Growing Cannabis in the Ground vs Pots
One question bumbles around the mind of the cannabis grower at the start of the outdoor season: to grow in pots or directly in the ground? Both of these methods produce quality buds and healthy plants. However, both techniques possess unique advantages and disadvantages that appeal to different growers. Find out which one is right for you!
Growing cannabis outdoors puts the cultivator into frequent, direct contact with nature. Alongside the pleasant activity of raising plants, you’ll find sunlight, fresh air, and microbe-rich soil in-between your fingertips.
Cultivating weed outdoors comes with a host of advantages, including reduced water and lighting costs and more space for bigger strains. Growers have two primary choices when it comes to nurturing plants outdoors: place them in pots, or plant them directly into the ground.
While both of these methods can produce outstanding results, each features its own perks and drawbacks. In this article, we’ll dive deep into these factors and help you decide which route to take.
Growing Cannabis in the Ground
Growing cannabis directly in the earth serves as the purest way to cultivate the herb. Some choose to sow seeds on tilled earth and let nature take her course, with minimal intervention, while others prefer to transplant healthy seedlings and take a more hands-on approach.
Whatever your strategy, growing cannabis in the ground can provide fantastic results. The roots get to stretch to their own accord, and local microbes get to work forming a mutually beneficial relationship with your crop.
Whether you’re thinking about growing in the ground for the first time or have done so for some time, you’ll find it helpful to weigh up the pros and cons of this method. Check them out below.
If you’re unsure about growing in the ground, the following points might just help you make your decision.
Healthy soil features a vibrant soil food web—a network of organisms that prey on some species and serve as prey to others. This flow of energy starts at the macroscopic level (moles, birds, and worms) and works down to almost invisible fungi and bacteria.
If you’re blessed to have healthy soil in your garden or growing space, you also have the advantage of a healthy population of indigenous microorganisms. Indoor growers splash the cash or go to great lengths to secure synergistic bacteria and fungi. By sowing directly into the ground, you’ll be tapping into this powerful resource for free.
Some forms of bacteria help companion plants pull nitrogen into the atmosphere and fix it into the soil. Of course, nitrogen plays a vital role in cannabis physiologyeems with mycorrhizal fungi that fuse with the root system of your plants and provide them with nutrien. Healthy soil also tts in return for plant sugars.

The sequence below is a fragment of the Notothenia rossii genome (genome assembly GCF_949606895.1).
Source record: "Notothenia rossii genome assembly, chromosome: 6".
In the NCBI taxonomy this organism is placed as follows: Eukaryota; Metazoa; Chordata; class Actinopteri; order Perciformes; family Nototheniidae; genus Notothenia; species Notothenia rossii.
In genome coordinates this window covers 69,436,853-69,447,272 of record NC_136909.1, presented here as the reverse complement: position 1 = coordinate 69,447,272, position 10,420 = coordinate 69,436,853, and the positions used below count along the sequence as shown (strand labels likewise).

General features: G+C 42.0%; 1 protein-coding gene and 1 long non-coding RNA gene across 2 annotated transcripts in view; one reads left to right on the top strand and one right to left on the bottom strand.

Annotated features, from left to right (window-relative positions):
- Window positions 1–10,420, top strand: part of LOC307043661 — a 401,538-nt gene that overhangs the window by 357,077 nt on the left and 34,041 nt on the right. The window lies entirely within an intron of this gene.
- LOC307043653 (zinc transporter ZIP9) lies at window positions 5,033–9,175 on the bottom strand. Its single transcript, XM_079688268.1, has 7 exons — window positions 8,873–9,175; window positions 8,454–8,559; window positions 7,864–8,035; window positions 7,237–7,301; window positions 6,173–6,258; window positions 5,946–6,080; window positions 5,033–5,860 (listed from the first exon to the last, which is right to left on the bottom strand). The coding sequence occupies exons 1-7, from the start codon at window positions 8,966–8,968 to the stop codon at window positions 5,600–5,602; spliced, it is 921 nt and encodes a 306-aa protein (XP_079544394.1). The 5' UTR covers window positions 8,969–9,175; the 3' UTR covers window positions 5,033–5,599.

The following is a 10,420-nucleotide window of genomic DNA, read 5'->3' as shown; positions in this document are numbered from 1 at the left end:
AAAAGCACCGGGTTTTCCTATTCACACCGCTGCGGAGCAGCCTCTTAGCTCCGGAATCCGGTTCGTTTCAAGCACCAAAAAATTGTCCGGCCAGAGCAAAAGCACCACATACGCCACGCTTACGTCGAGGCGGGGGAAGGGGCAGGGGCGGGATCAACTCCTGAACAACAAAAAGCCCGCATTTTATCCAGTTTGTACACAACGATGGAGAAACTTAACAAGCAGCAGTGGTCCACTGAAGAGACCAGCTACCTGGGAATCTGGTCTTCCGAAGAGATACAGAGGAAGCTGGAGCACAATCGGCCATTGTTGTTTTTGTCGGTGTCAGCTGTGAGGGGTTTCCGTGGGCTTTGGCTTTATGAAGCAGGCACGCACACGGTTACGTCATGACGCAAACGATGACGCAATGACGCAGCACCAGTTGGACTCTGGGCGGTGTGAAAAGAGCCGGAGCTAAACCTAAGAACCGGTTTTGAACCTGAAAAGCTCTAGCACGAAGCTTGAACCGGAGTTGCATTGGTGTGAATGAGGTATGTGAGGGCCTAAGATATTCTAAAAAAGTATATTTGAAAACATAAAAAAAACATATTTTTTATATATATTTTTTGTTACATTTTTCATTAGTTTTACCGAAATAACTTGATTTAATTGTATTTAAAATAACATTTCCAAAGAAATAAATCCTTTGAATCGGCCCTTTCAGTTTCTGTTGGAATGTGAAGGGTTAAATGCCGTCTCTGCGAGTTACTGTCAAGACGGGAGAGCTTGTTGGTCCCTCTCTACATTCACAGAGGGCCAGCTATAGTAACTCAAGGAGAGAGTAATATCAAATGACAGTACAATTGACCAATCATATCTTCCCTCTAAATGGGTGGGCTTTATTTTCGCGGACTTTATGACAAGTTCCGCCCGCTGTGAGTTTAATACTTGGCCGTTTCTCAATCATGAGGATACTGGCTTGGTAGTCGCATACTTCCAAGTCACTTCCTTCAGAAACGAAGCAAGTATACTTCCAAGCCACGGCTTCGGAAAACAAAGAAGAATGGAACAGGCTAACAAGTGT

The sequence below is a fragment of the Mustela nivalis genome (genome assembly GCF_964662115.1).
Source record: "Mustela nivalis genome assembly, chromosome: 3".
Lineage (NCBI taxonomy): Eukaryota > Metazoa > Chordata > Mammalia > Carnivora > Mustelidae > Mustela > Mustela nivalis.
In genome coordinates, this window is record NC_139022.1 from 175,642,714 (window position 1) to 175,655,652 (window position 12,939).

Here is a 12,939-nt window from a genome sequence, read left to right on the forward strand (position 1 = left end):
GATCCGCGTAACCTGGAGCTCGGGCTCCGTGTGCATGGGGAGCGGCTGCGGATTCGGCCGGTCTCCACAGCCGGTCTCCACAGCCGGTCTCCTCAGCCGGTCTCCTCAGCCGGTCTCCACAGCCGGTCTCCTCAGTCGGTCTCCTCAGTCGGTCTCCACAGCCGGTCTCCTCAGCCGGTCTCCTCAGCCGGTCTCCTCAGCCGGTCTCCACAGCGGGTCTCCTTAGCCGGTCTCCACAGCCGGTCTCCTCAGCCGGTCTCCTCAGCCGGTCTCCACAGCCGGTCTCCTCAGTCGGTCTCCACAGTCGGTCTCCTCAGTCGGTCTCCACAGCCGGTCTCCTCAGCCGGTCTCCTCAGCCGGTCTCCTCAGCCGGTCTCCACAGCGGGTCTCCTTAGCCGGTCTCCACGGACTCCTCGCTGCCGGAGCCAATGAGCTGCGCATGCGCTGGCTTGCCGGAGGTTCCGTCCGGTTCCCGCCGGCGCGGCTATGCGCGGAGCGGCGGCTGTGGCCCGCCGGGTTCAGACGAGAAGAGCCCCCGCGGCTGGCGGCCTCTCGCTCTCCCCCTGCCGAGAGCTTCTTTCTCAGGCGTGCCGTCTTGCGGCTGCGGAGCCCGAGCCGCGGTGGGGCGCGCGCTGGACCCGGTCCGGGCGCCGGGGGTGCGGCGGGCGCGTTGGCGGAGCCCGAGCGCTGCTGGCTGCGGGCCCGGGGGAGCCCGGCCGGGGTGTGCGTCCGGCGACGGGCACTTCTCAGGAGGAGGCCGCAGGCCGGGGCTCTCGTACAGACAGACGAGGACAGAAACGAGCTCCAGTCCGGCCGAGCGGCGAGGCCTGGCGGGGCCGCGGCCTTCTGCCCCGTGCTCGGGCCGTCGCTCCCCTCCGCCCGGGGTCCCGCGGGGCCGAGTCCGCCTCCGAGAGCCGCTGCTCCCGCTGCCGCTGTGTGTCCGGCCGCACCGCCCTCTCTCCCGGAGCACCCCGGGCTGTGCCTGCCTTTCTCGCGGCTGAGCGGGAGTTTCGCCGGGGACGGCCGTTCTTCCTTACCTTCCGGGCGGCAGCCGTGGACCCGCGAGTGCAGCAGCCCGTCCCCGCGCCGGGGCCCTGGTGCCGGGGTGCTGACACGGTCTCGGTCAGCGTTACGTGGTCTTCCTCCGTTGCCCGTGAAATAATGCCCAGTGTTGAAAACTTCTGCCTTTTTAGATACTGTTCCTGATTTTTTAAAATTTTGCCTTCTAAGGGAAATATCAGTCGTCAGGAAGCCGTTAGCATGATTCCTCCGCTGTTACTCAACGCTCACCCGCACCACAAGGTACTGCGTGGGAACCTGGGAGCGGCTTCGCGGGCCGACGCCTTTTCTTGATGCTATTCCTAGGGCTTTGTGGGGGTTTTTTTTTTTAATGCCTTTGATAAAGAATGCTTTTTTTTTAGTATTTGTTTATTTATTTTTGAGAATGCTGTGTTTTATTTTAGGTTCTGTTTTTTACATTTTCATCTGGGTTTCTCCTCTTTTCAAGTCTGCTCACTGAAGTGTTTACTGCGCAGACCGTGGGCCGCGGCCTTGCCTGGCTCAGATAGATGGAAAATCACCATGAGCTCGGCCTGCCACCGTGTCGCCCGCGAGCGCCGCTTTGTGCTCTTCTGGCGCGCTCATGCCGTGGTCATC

Less Equipment Makes Things Cheaper
Planting directly into the ground requires slightly less gear. You won’t need to buy containers to house your strains. Although basic pots don’t cost much, more advanced smart pots and nutrient-rich growing media do come with a small price tag.
Before you cast seeds to the ground or transplant your seedlings, you need to make sure your garden or growing location has adequate soil. If you’re lucky, you’ll uncover a dark and rich soil after plunging your shovel into the ground.
Likewise, you’ve won the lottery if you find clay soil beneath your feet. Although you’ll need to add some organic matter to create a cannabis-friendly soil structure, this type of soil boasts a high nutrient content.
Adds Stealth to Guerrilla Operations
For those unaware, guerrilla growing involves cultivating cannabis in hidden locations away from your house. Such settings may include a remote meadow or a secluded forest clearing. Stealth and secrecy are the main goals of this type of growing.
By avoiding the use of a container, your plants will integrate into the environment more effectively. Dig a hole, fill it with healthy soil, and transplant your seedlings into a secure spot without obvious signs of activity.
If you’ve ever transplanted cannabis, you’ll know what the roots look like when you retrieve them from a small pot. They begin to twist, turn, and form a tight ball. In contrast, plants growing in the ground have all the space they need to “express themselves”. These deeper roots have access to more soil containing nutrients and water, which means less feeding and watering on your to-do list.
Despite these impressive advantages, growing cannabis in the ground does come with some setbacks. If you plan on using this method, you should be aware of these factors to help you master the technique.
Not all growers are lucky enough to find a treasure trove of nutrient-rich soil in their garden. Many growers will uncover numerous types of soil that cannabis plants don’t get along with. These include: